From what the Deputy said, even though it is a separate issue, the waiting list issue is interlinked. Again, I will bring his contribution to the Minister for Education. The Deputy mentioned that he had a meeting with her because of the issues around this. I am aware of it on a regular basis in that I must ensure children with additional needs all receive placements and an appropriate education, preferably in their locality. It is not always possible but that is what we endeavour to do. Obviously, that applies for mainstream schools as well.

It is difficult to micromanage if parents put their names down for different schools at the same time. Nevertheless, I understand the rationale for doing so when the Deputy tells me they are concerned that their child may not get into a particular school and, therefore, cover all bases by putting the children's names down. The Department has a geographical information system in order that it can forecast and anticipate demand and capacity in different areas through the building and planning unit. That is obviously something else that needs to be looked at in this regard.

I thank the Minister of State for her response. This review started in October 2019. I know we had a pandemic but it is still ongoing. I understand it is only this year that public representations are being sought. I am disappointed that the Department has no plans to make the change. I would like to know why not. Would it cause some major rupture to policy all over the place? Why is this not happening? Does the Minister not have the authority to do this?

The distance between the two centres is just over 7 km. I checked that and it is quite short. At the moment, however, parents have no choice but to apply to more than one school. Sometimes, they are applying to four different schools in the hope the child might get into one of them. That is leading to all these long waiting lists. If the parents and their child eventually get admission to a particular school, which is not the nearest, they will grab it with both hands because they are afraid they will have no place. The stress this is causing for children is shocking. Children aged 11 or 12 say all their friends have a school place but they do not, and they ask if something is wrong with them.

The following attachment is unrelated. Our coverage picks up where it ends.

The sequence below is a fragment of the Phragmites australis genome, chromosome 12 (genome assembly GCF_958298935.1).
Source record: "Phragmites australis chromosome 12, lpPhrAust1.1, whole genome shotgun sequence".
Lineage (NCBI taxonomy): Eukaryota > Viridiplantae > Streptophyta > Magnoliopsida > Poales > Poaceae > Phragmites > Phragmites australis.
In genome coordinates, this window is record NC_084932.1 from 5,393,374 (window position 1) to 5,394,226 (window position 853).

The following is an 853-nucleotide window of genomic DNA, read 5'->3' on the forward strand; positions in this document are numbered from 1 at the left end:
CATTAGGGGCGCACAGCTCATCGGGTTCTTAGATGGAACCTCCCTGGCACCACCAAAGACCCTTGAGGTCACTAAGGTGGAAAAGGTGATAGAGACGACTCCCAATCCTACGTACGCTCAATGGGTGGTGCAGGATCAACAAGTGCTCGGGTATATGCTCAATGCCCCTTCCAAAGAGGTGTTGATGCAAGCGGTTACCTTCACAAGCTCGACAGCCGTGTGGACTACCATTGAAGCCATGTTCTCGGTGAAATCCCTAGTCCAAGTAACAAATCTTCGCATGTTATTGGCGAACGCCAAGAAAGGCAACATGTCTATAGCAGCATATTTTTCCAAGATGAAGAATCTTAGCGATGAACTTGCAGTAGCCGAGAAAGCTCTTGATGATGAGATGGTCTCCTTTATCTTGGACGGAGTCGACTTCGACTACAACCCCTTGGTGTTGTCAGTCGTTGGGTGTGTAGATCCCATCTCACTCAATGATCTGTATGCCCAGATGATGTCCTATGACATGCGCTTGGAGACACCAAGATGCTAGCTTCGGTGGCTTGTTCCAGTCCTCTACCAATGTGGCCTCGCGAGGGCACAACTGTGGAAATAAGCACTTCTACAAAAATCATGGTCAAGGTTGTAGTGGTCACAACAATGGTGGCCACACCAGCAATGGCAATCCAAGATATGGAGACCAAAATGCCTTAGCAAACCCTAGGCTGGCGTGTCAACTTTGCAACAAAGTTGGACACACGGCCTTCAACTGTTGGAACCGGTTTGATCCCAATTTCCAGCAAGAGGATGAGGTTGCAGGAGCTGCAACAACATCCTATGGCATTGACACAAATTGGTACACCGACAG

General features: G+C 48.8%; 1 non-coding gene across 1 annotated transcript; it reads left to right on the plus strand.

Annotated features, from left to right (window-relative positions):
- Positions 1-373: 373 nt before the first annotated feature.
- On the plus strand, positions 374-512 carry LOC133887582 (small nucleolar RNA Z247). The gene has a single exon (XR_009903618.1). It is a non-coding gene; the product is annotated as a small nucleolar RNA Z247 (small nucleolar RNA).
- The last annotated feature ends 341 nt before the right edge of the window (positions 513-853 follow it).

I am putting forward a very simple solution. If the Department has just decided it is not doing it then tell the Department to do it. I ask that the Minister actually gives an instruction to do this - make it one centre and get on with it. Let us take away the stress and pressure that is on people. It will not cost any more but it will relieve much pressure on Bus Éireann, parents, school principals and the pupils themselves.

As the Minister of State mentioned special education, I will also bring up the fact that many young children from my area with additional educational needs must travel very long distances to get to school. I have been saying repeatedly that we need a special school in east Cork in order that the school transport issue is solved there as well. Perhaps the Minister would look at that issue and come back to me at some future date. I again ask that the issue of education centres be looked at. We met the Minister last year on the same topic. This is a perennial issue. The solution is simple; let us get on with it.